Wael Ghonim, Egypt’s face of the revolution that ousted former President Hosni Mubarak, announced over the weekend that he was leaving Google in order to form an NGO to fight poverty and foster education in the country.
On Saturday, he wrote on his Twitter page that he would take a “long-term sabbatical” to form “a technology-focused NGO to help fight poverty & foster education” in Egypt.
His move comes as TIME magazine listed him as one of the most influential people in the world after his role in the Egyptian revolution on February 11.
Although Ghonim helped establish a Facebook page that assisted in the initial mobilization of the masses to the streets on January 25, he was not a direct player in the protest movement, but his 12 days of imprisonment during the revolution helped re-ignite what had become stalled action against the government.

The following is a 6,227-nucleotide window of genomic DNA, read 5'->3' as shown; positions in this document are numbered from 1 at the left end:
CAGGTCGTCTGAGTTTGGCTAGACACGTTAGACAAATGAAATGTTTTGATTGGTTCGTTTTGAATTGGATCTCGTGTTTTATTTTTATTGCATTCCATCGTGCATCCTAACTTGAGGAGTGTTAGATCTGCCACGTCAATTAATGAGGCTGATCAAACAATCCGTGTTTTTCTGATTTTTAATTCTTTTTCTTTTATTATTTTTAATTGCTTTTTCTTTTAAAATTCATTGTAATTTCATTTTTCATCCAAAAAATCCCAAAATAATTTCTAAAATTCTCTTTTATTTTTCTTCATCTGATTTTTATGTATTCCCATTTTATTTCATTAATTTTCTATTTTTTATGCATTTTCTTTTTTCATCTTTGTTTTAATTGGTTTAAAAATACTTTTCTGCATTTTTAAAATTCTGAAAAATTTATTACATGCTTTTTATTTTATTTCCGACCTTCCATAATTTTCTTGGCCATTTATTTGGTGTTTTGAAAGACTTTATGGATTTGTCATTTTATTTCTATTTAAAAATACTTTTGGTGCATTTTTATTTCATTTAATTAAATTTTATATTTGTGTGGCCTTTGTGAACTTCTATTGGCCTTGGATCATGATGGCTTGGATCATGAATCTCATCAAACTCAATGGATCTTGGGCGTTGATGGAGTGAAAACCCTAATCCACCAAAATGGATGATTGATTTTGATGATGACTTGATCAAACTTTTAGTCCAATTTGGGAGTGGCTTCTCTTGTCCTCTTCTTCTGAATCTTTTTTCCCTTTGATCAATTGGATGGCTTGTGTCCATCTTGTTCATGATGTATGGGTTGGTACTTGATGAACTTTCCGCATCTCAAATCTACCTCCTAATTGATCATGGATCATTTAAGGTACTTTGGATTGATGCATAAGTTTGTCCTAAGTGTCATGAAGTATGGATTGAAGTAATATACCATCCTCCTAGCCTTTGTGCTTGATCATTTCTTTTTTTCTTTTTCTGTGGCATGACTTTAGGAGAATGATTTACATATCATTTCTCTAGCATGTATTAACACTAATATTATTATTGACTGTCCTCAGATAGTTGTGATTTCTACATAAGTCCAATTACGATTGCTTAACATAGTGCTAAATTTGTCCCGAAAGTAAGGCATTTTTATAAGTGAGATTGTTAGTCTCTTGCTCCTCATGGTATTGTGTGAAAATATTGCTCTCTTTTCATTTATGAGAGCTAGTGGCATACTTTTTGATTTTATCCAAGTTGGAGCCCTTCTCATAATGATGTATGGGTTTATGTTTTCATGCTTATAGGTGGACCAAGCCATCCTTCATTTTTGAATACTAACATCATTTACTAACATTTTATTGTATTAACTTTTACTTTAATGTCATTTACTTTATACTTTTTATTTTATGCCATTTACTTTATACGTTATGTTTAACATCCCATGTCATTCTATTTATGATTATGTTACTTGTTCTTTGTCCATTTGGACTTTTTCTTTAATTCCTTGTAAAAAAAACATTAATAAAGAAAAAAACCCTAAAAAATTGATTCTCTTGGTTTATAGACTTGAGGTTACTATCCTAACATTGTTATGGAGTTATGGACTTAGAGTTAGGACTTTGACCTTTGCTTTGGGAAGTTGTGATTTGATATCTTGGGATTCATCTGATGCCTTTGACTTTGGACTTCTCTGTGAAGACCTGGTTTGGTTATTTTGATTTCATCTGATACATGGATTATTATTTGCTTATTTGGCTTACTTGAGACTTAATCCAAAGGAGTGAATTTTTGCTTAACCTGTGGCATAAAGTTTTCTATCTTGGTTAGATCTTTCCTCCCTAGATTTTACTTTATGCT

Most western media outlets have given him credit as the “mastermind” behind the revolution.
Israah Abdel Fataah, an activist and leading protester during the movement, told the Wall Street Journal that she was surprised by his move.
“I wouldn’t imagine that he would leave this career for a small NGO in Egypt. It’s Google, it’s not like any Egyptian company,” said Abdel Fataah. “So it’s hard to believe, but if he wants to do this for Egypt, it’s great.”
Mr. Ghonim has, for the most part, avoided media appearances since his release in early February, preferring instead of post his opinions and whereabouts on Facebook and Twitter. He has not responded to requests for an interview and remains largely out of the public’s eye.
By Desmond Shephard